That’s a big ask from Nitta who is both a proud man and a justice loving policeman to whom the idea of letting people act badly is almost anathema. To do his job, however, he’ll have to learn to bear it or risk letting a potential serial killer slip through his fingers. What Naomi realises is that they’re more alike than they first seemed. Both of their jobs rely on an astute assessment of their targets, even if they come at it from opposite ends. Naomi knows that each of her guests is wearing a kind of mask, taking on a slightly different persona when they enter her hotel, but her job is to see past it without ever letting on. A good hotelier knows what the guest wants before they do and is always ready to provide it, that’s the nature of service. So Naomi trusts her guests and is careful not to judge them. Nitta, meanwhile, is a policeman so he’s trained to question everything and suspect everyone. His job is to unmask and confront his suspects with who they really are. 

They both, however got into this game essentially because they want to protect people even if she wants to protect them inside and he out. Which means of course that they can work together after all, learning a little something from each other along the way. Naomi, well versed in the liberties often taken by her guests, is nearly taken in by an obvious scam that only Nitta is quick enough to catch thanks to his cynical policeman’s logic. He’s also first to suspect that there’s something not quite right with a harmless little old lady, and though Naomi senses it too she’s minded to let it go and doubles down on being the perfect servant thanks to her animosity towards Nitta. That “not quite right”, however, proves to be a slight misreading of the guest who, like many Nitta encounters, is pretending to be something they’re not for reasons that prove perfectly understandable once revealed. 

But then, Higashino characteristically pulls the rug out from under us and asks if we haven’t been suckered in buying all those reasonable excuses. Thanks to his conversations with Naomi, Nitta begins to get a grip on the crime, while she struggles with her conscience after learning that her guests may be in much more danger than she thought. Staking all on justice, the pair of them vow to abandon their respective professions if a guest gets hurt, but fail to realise that the crime may hit far closer to home than they’d anticipated. Nevertheless, what we’re left with is a strangely whimsical admiration for the weird world of hotels where no one is quite the same person they were before they walked through the revolving doors.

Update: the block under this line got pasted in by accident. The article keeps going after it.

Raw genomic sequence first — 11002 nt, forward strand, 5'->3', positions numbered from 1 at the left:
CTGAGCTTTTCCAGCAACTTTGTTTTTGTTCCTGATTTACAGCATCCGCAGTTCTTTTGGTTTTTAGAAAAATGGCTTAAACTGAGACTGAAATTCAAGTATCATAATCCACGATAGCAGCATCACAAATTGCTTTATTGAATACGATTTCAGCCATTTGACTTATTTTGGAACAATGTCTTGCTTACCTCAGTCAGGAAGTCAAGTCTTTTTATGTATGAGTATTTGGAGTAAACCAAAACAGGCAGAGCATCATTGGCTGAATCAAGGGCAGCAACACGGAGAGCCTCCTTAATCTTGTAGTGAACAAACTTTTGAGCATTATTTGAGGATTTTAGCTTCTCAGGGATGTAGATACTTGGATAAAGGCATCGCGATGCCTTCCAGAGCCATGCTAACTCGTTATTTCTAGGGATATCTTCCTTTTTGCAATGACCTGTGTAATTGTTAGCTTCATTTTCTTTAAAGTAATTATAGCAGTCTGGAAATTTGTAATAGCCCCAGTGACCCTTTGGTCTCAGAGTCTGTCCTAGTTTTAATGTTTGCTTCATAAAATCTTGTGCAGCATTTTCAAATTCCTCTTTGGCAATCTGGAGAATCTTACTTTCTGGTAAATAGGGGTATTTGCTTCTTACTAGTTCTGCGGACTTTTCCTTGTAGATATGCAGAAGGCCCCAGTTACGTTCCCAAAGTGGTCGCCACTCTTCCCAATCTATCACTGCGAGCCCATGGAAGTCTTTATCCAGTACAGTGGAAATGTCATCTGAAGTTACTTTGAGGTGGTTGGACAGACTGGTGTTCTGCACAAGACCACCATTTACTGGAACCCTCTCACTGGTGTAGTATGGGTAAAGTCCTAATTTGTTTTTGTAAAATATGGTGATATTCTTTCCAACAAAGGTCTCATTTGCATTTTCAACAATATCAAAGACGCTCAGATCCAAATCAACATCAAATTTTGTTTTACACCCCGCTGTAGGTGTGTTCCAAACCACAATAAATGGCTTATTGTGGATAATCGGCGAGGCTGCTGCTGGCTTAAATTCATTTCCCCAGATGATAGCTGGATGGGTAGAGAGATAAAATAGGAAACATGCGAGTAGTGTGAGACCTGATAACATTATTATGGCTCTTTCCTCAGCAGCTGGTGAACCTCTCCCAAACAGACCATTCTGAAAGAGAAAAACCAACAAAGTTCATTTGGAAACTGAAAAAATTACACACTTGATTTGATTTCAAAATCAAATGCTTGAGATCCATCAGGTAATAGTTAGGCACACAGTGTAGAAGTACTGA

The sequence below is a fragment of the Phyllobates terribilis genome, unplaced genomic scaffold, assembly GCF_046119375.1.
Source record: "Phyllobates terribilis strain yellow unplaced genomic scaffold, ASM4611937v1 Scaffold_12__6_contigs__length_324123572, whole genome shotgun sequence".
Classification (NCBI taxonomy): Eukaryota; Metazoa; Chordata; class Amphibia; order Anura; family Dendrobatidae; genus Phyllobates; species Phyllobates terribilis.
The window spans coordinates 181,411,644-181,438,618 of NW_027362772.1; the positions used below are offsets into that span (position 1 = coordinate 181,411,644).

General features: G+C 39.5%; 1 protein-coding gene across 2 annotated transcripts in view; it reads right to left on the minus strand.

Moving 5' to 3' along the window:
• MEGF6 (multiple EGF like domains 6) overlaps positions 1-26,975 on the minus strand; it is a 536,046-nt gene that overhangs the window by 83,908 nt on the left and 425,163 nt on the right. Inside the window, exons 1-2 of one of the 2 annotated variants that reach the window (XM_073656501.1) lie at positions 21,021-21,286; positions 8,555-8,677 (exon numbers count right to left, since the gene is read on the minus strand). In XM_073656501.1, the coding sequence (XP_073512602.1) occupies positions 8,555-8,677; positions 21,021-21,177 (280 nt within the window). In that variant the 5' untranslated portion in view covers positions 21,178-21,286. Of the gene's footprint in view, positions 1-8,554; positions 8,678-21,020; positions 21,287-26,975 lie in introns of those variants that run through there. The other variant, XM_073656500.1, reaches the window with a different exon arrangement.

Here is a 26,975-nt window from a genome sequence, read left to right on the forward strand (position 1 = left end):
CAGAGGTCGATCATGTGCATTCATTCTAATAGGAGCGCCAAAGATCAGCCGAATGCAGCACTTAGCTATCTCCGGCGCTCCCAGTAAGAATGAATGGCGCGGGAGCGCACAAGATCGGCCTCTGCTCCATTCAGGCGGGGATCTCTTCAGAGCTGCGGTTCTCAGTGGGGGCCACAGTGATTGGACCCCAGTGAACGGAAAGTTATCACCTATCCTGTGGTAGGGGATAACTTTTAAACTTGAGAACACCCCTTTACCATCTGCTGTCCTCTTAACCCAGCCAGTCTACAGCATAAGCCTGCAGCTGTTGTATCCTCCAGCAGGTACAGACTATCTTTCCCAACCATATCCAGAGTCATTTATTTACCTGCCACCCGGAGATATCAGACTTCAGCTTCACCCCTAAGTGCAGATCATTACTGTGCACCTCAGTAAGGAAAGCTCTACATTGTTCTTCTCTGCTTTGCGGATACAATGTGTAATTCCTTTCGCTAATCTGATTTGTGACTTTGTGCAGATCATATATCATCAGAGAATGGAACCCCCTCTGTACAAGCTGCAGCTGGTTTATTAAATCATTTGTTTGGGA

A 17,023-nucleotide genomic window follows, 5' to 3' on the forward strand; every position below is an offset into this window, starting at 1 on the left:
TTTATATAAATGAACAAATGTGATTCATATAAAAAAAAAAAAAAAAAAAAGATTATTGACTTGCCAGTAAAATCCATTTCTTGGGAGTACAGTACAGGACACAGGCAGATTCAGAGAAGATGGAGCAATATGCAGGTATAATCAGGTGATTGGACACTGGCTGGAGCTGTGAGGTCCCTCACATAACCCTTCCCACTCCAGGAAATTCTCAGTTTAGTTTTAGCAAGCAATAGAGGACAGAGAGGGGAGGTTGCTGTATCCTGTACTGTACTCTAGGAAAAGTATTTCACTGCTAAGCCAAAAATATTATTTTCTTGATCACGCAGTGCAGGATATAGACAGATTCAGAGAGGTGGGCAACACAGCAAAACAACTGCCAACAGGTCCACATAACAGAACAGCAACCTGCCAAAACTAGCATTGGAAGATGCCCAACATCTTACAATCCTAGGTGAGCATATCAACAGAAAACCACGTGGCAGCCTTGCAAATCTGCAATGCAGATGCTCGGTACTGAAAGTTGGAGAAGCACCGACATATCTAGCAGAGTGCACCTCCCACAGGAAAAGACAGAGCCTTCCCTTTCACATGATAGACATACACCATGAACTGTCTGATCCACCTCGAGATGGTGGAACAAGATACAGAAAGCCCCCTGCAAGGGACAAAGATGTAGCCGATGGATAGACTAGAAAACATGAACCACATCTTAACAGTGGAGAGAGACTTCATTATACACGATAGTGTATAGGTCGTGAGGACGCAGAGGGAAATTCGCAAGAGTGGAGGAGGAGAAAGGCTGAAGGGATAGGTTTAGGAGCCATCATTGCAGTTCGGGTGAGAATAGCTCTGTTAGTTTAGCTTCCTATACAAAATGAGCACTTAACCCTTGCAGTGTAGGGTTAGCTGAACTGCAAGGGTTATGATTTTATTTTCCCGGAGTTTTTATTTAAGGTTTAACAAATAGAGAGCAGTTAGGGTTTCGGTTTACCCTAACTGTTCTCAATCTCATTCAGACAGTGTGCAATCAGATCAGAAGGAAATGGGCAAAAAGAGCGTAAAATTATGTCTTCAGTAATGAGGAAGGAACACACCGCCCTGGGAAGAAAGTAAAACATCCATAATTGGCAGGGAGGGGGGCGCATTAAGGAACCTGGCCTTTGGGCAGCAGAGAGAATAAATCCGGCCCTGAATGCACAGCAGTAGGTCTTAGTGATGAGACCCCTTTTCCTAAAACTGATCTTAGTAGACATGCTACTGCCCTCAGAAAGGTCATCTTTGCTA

Original trailer (no subtitles)

Bright Future (アカルイミライ, Kiyoshi Kurosawa, 2003)

Bright future posterThe cinema of the late ‘90s and early 2000s is one defined by alienated youth kicking back against a stagnant society in which they see no place for themselves now that the dull and conventional salaryman world of their parents can no longer offer security in place of fulfilment. Kiyoshi Kurosawa’s early masterpieces had edged towards the nihilistic, embracing this sense of generational hopelessness but finding perhaps glimmers of possibility in the longing for escape no matter how far off. Bright Future (アカルイミライ, Akarui Mirai), shifting away from the genre fare which had made his name, does something much the same but perhaps even bleaker in its melancholy acceptance of intergenerational disconnection.

Our two heroes, Yuji (Joe Odagiri) and Mamoru (Tadanobu Asano), have workaday jobs at a factory which they find fulfilling only in their emptiness. The guys have found a fan in the factory’s ageing boss, Fujiwara (Takashi Sasano), who begins giving them special jobs and trying to hang out with them while promising a special signing bonus should they agree to become regularised employees. Bonding in their resentment towards men of Fujiwara’s age who romanticise their youth while exercising paternal authority and entitlement, the two hatch their revenge on an unforgiving society through the strange plan to acclimatise their pet jellyfish to life in modern Tokyo.

The jellyfish, closely associated with the ethereal Yuji, becomes a kind of symbol of the “bright future” the two young men fear will elude them. They, like the jellyfish, have tried to acclimatise themselves to living in the otherwise hostile environment of contemporary Tokyo but also accept that the ability to survive may not be enough and it may eventually be necessary to remove oneself from an unforgiving society until such time as it is possible to return.

This or something like it seems to be Mamoru’s key philosophy as the owner of the jellyfish and the chief architect of the “bright future” both men dream of – literally in the case of Yuji who is the idea’s unwilling prophet. Mamoru has, for reasons unknown, decided to take the strangely melancholic Yuji under his wing, eventually entrusting sole custody of the jellyfish to him in an attempt to force him to look after “himself”. In service of this ideal and perhaps of Yuji’s unwilling visions, Mamoru takes more immediate revenge against the literal Fujiwara – murdering his boss and his wife (Marumi Shiraishi) in their well appointed middle-class home (only their small daughter is spared). Yuji interprets this gesture as protective seeing as he himself had found the bodies after wandering into the Fujiwara home with violence on his mind, but misinterprets Mamoru’s intentions for him in disappointing his mentor by insisting that he is prepared to “wait” for him rather than take this cue to step up and take control of his own life’s direction.